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Research Papers

Assessing the Importance of Surgeon Hand Anthropometry on the Design of Medical Devices

[+] Author and Article Information
Michael Stellon

Department of Graduate Medical Sciences,
Boston University School of Medicine,
1224 24th Street Northwest Apartment 703,
Washington, DC 20037
e-mail: michael.stellon@gmail.com

Drew Seils

Medtronic Minimally Invasive Therapies Group,
60 Middletown Avenue,
North Haven, CT 06473
e-mail: drew.r.seils@medtronic.com

Christine Mauro

Medtronic Minimally Invasive Therapies Group,
555 Long Wharf Drive,
New Haven, CT 06511
e-mail: christine.mauro@medtronic.com

1Corresponding author.

Manuscript received October 15, 2016; final manuscript received May 26, 2017; published online August 17, 2017. Assoc. Editor: Rita M. Patterson.

J. Med. Devices 11(4), 041004 (Aug 17, 2017) (6 pages) Paper No: MED-16-1340; doi: 10.1115/1.4037257 History: Received October 15, 2016; Revised May 26, 2017

Improperly designed medical devices can induce unwanted biomechanical stressors on their users, impacting health and career longevity. Despite this, manufacturers struggle to balance device design with the growing female surgeon population. We have applied anthropometry to a population of surgeon hands as an alternative to preferred glove size. Correlations to physical dimensions of two laparoscopic staplers were assessed. Five anthropometric measurements were taken from dominant hands of surgeons. These measurements were selected with the goal of comparing resulting data to published anthropometry studies and assessing correlation to preferred glove size and instrument design. The trigger reach of the two laparoscopic staplers were measured to assess suitability among the surgeon population surveyed. Fifty eight surgeons (50 male, 8 female), average glove size 7.5 and 6.0, were measured. Data indicate that male surgeons had significantly larger hands than female. Hand circumference displayed a relatively strong positive correlation with preferred glove size (0.799, R2 = 63.9%); other measurements did not. The trigger span of one stapler was found suitable for only 78.2% of male and 30.9% of female surgeons, based on comparisons with anthropometry of the surveyed population. Anthropometry should be used to characterize surgeon hands instead of preferred glove size. Also, from the limited scope of this research, discrepancies exist between the size of the surgeon hand and the devices designed for their use. The use of inappropriately designed instrumentation can cause musculoskeletal injury, decreased productivity, and shortened careers. Manufacturers would benefit by consulting anthropometry databases to develop products.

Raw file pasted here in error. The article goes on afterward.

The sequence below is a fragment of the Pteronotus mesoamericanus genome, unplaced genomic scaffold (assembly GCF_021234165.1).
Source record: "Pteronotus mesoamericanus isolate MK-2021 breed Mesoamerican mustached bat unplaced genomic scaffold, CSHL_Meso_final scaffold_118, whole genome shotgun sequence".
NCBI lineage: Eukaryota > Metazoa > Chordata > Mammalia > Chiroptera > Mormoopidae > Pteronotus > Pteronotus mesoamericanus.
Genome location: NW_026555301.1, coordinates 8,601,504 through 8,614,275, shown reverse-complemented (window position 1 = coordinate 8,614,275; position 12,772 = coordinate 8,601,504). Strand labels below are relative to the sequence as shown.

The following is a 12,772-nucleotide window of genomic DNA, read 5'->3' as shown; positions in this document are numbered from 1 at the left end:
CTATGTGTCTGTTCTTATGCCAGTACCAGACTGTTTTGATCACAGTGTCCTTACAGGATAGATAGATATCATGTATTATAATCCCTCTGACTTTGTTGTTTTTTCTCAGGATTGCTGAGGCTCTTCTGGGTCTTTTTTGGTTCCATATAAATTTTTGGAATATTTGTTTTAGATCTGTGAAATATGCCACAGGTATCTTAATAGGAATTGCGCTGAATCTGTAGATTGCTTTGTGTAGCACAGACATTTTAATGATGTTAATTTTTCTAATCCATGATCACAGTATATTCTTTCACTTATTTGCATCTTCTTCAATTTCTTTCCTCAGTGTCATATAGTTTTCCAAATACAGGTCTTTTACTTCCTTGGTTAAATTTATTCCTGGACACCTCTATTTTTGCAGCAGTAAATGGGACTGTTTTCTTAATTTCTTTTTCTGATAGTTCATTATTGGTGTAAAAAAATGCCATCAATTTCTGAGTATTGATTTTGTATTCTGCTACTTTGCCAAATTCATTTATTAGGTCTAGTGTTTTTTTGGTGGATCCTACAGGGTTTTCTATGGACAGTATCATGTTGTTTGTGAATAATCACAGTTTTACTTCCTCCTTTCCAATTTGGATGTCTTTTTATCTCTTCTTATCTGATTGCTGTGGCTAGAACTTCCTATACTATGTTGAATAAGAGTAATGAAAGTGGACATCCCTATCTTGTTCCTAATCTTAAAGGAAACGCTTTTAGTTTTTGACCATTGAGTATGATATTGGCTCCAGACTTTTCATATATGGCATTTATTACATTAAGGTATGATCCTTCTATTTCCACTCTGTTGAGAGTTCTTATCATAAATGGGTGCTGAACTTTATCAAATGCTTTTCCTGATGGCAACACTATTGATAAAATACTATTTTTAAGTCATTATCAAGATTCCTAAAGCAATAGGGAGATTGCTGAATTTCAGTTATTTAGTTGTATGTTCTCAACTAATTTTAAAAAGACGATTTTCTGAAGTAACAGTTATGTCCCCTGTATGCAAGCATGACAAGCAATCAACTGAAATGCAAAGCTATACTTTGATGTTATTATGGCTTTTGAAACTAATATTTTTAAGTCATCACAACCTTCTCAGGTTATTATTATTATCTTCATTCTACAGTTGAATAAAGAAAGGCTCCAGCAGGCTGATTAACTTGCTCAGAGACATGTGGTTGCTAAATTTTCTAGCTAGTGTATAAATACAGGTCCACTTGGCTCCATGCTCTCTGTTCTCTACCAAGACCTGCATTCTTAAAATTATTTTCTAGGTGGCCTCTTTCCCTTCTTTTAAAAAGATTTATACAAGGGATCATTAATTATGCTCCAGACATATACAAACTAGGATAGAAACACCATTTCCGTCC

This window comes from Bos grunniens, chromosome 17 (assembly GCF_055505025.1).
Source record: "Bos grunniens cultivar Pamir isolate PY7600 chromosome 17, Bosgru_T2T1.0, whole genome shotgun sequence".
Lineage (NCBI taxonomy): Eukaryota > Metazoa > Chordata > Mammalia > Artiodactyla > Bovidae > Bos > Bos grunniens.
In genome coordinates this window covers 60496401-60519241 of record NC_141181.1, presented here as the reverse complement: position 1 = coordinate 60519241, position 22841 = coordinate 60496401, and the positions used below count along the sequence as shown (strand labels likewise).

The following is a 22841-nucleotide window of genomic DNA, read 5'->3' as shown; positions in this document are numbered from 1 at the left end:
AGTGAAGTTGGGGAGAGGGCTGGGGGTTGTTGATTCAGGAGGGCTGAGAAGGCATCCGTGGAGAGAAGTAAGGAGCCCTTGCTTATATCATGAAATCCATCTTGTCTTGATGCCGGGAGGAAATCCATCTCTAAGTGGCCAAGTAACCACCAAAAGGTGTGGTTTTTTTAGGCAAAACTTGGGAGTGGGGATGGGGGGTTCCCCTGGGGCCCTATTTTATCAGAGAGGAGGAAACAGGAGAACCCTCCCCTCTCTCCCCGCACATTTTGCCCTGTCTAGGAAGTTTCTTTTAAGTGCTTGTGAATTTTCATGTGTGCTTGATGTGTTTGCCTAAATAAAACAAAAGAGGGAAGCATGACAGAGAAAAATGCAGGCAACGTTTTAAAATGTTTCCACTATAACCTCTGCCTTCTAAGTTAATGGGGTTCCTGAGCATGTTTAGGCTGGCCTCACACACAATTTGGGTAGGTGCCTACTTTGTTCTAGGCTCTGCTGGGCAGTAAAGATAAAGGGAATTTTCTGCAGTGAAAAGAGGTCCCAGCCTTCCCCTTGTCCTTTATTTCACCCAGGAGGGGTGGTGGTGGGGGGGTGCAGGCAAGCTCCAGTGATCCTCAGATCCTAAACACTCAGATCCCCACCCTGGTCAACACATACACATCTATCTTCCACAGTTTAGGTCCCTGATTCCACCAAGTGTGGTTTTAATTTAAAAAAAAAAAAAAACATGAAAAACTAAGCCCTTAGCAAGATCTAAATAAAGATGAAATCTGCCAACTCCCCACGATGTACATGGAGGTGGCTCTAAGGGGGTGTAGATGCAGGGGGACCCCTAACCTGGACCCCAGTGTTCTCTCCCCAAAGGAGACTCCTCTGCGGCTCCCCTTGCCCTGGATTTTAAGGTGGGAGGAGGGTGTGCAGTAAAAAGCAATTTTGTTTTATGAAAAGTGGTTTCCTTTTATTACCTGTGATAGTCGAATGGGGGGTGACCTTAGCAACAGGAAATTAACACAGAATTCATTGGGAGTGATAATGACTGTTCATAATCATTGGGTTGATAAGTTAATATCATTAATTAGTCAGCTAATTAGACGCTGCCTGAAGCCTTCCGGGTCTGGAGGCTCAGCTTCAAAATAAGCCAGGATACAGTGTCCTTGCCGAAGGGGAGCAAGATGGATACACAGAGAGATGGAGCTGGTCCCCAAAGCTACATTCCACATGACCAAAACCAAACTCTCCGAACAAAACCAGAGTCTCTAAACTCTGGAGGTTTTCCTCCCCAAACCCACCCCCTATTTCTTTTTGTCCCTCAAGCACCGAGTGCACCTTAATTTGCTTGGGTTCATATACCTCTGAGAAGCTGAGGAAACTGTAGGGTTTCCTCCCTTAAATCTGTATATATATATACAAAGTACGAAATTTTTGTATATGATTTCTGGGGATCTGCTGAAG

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Figures

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Fig. 1

Hand anthropometry measurements summary. Digit 1 Length is taken from the distal tip of the thumb to the palmar digit 1 crease. Digit 2 link length is the distance from the distal tip of the index finger to the MCP Joint, measured using the proximal transverse palmar crease. Digit 2 distance from D2 MCP joint to DIP joint is the distance from the D2 DIP Joint to the proximal transverse palmar crease. Maximum grip diameter is taken by having the subject touch the distal tips of the first and third digits together and slide them over a cone until the two digits can no longer touch. Hand Circumference is taken around the widest part of the palm, typically around the breadth of the knuckles.

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Fig. 2

Common laparoscopic surgical stapler measurements. The top arrow on the schematic stapler diagram represents the proximal trigger distance and the bottom arrow represents the distal trigger distance while the devices were in “fire-mode”.

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Fig. 3

Histogram of preferred glove size versus gender. Over 48 male and 8 female general surgeons had their preferred glove size recorded. The sizes were normally distributed among men and women. The numbers over the bar indicate amount of men and women at that particular size (P < 0.001).

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Fig. 4

Normal distribution of male and female surgeon D2 MCP to DIP joint measurement compared with laparoscopic stapler proximal trigger distance. The curves are the normal distribution of male and female surgeon's distance from D2 MCP to DIP Joint. The Stapler 1 reference line (leftmost vertical dashed line) is the proximal grip distance on the stapler 1 (5.13 cm). The Stapler 2 reference line (rightmost vertical dashed line) is the proximal grip distance on the stapler 2 (6.83 cm). These locations are typically where the index finger would be located during firing of the surgical stapler.

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